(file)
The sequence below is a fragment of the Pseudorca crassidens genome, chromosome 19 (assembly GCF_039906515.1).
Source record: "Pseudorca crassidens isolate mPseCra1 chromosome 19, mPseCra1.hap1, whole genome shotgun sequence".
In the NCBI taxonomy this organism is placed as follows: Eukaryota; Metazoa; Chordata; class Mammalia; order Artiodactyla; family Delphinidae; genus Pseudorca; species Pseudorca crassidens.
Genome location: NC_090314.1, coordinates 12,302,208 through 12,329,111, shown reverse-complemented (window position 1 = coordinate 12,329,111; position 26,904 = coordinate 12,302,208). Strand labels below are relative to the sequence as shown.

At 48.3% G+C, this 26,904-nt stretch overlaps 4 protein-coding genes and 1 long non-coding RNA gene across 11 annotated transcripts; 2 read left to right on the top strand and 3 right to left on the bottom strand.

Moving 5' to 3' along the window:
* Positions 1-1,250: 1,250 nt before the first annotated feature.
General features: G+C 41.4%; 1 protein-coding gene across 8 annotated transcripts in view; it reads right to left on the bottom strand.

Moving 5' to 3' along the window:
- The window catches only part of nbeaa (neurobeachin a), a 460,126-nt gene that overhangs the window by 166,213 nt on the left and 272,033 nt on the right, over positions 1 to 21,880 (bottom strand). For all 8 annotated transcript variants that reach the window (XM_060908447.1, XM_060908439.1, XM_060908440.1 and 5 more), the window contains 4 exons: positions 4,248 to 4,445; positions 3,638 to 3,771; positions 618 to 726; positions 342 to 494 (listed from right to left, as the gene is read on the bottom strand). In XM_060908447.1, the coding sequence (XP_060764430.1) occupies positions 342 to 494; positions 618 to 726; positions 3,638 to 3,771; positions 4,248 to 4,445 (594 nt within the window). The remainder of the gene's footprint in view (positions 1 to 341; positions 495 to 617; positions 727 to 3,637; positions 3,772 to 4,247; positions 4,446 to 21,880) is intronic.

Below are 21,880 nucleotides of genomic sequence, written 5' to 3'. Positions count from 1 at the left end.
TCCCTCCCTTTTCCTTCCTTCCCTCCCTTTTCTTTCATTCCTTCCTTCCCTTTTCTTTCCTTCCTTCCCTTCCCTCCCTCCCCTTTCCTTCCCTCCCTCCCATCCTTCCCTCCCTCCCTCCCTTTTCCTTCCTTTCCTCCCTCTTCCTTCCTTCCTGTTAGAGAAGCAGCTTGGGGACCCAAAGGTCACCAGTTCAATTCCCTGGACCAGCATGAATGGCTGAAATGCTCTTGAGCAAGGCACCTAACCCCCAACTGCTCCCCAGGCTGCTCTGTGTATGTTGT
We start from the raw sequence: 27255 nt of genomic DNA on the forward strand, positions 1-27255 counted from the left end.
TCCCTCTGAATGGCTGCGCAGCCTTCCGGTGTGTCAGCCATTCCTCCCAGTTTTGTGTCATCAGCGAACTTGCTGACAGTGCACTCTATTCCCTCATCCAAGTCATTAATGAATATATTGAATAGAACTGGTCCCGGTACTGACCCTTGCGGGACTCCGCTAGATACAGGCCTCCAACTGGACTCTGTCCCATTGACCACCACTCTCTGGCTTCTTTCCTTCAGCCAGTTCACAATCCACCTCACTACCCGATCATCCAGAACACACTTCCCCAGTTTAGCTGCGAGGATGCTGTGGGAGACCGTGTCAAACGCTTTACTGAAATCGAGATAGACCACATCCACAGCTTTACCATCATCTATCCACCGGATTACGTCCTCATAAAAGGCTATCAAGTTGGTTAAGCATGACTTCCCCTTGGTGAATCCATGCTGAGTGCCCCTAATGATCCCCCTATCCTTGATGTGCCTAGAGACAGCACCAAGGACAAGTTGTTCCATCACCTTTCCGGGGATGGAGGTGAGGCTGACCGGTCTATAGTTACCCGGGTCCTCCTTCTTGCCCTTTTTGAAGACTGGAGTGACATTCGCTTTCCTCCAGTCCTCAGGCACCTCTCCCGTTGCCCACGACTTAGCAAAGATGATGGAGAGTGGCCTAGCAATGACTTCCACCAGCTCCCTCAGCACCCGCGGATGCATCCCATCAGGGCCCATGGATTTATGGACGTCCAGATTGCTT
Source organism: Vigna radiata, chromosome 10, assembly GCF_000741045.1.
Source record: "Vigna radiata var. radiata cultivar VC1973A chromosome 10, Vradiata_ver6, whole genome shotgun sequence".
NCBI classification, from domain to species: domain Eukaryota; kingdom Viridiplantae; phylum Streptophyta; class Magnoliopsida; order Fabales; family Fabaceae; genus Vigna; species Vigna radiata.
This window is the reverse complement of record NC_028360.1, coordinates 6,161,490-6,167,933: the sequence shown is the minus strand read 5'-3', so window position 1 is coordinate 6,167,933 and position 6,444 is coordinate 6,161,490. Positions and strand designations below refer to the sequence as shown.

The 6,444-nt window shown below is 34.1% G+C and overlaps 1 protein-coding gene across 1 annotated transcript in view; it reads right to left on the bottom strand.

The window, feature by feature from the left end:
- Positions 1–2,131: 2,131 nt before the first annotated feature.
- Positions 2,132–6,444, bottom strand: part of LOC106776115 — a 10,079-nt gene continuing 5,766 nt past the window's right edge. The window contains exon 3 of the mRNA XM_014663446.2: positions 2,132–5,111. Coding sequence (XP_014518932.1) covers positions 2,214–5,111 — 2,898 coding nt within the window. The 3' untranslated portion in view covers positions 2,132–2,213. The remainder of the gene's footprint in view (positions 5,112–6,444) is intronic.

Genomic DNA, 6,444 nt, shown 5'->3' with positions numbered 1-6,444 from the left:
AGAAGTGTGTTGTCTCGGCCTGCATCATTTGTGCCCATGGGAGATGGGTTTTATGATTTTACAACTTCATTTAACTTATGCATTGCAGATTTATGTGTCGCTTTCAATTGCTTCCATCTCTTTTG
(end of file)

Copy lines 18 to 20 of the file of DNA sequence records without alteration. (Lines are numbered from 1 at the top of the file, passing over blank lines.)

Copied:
This window is the reverse complement of record NC_028360.1, coordinates 6,161,490-6,167,933: the sequence shown is the minus strand read 5'-3', so window position 1 is coordinate 6,167,933 and position 6,444 is coordinate 6,161,490. Positions and strand designations below refer to the sequence as shown.

The 6,444-nt window shown below is 34.1% G+C and overlaps 1 protein-coding gene across 1 annotated transcript in view; it reads right to left on the bottom strand.

The window, feature by feature from the left end: